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A different kind of fish and chips are now available at Underwater World, Singapore

By Shane Graber - Posted Jun 10, 2011 02:00 PM
RFID "chips" are used in many applications in our daily lives - toll roads, public transit, product tracking and more. Underwater World in Singapore has applied this technology in a unique way – tagging fish that are on display in their massive aquariums.
A different kind of fish and chips are now available at Underwater World, Singapore

An example of an RFID "chip." Photo by Dana Gordon, Flickr.

RFID "chip" are tiny electronic devices that communicate information to an electronic reader through the use of radio waves.  The chips come in all shapes and sizes ranging from flat to pill-shaped and can be embedded in credit cards, smart phones, clothing, even pets. Underwater World in Singapore is now using this existing technology in an all new way – to tag fish so that visitors can learn more about them.

"Gone are the days when visitors are happy looking at animals and matching them with the information on the sign boards," Chew said.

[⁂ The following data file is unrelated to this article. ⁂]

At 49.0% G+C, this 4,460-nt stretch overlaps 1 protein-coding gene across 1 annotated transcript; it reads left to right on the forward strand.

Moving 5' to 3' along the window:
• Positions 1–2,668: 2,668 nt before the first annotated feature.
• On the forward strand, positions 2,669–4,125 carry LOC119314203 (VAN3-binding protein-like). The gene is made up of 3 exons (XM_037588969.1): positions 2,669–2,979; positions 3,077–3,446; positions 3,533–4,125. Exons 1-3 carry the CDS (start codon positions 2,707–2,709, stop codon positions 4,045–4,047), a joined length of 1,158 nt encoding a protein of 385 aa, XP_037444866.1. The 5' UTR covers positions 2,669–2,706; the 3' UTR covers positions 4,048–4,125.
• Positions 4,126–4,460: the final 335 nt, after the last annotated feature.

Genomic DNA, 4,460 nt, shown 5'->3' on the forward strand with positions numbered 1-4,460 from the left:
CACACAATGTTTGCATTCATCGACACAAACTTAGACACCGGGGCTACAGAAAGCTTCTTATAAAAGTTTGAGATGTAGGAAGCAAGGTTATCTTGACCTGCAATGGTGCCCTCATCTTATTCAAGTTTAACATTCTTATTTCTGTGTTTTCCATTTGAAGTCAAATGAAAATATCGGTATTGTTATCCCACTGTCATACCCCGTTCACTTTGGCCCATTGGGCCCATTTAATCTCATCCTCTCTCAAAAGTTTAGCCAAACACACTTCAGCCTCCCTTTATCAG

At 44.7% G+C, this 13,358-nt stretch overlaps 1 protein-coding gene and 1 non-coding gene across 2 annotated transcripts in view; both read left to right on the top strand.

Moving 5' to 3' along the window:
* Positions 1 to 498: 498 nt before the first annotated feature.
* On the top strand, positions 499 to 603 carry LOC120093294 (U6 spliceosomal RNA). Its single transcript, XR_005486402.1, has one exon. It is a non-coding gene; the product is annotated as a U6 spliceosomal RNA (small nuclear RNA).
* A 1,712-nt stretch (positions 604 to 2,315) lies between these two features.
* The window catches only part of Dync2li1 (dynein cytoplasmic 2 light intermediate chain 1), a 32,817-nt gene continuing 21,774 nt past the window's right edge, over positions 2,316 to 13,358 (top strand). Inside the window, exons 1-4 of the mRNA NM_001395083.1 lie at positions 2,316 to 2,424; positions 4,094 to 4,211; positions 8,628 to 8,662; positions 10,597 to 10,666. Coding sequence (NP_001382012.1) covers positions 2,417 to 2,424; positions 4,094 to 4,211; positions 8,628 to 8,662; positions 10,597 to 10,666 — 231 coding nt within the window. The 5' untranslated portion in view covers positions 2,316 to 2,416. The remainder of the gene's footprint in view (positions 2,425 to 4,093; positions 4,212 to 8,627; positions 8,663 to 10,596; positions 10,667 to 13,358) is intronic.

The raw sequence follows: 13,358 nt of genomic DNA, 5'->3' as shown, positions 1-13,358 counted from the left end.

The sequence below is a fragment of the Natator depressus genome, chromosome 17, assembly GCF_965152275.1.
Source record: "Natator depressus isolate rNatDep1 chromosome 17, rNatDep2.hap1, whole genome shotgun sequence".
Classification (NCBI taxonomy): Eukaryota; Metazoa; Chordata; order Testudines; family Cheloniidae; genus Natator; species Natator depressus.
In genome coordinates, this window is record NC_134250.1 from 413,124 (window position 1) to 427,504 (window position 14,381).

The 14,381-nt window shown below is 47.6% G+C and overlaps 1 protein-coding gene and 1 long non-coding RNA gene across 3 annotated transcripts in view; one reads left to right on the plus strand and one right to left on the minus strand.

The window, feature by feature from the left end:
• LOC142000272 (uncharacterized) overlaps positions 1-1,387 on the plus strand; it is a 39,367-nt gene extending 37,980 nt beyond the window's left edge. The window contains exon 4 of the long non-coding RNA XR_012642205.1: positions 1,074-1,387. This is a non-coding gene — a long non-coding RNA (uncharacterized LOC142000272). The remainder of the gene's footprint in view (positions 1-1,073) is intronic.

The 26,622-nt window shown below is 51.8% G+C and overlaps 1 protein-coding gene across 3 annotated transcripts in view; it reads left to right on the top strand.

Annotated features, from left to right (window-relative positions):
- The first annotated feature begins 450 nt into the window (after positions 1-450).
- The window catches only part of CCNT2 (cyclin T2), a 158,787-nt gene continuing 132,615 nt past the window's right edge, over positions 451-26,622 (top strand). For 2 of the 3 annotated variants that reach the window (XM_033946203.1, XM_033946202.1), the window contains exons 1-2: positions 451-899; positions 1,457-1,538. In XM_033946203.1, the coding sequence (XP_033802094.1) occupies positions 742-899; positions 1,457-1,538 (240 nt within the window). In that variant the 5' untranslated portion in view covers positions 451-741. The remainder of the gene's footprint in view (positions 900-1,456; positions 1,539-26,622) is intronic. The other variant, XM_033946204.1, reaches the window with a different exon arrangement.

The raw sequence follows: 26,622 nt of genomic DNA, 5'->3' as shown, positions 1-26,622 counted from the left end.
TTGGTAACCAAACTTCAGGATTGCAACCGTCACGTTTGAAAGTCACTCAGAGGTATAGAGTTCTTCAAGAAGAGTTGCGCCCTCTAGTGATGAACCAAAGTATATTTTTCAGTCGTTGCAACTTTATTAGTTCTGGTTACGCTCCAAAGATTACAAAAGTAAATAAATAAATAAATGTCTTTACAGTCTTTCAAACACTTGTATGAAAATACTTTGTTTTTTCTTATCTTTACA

Here's how it works: when a fish equipped with an RFID chip swims past a detector, a visitor standing in front of the tank is alerted through an interactive touchscreen display.  The display then allows visitors to page through information about that particular species of fish where they can learn more about its habitat and biology.

According to Peter Chew, Underwater World's Sales and Marketing Director, this new aquarium is the first to use RFID technology in this way.

The aquarium is reported to have cost S$30,000 and took three months to setup.

So far the following fish have been tagged:

Because of the huge success of this project, the aquarium is planning to tag sharks as their next RFID-enabled display.

We'd like to thank Gresham Hendee of Reef Nutrition for bringing this to our attention.

(via RFID Weblog, Reuters)

Author: Shane Graber
Location: Indiana

Shane has kept saltwater tanks for the last 12 years, is a research scientist, lives in northern Indiana, and is a proud Advanced Aquarist staffer.

Website: http://www.advancedaquarist.com/.

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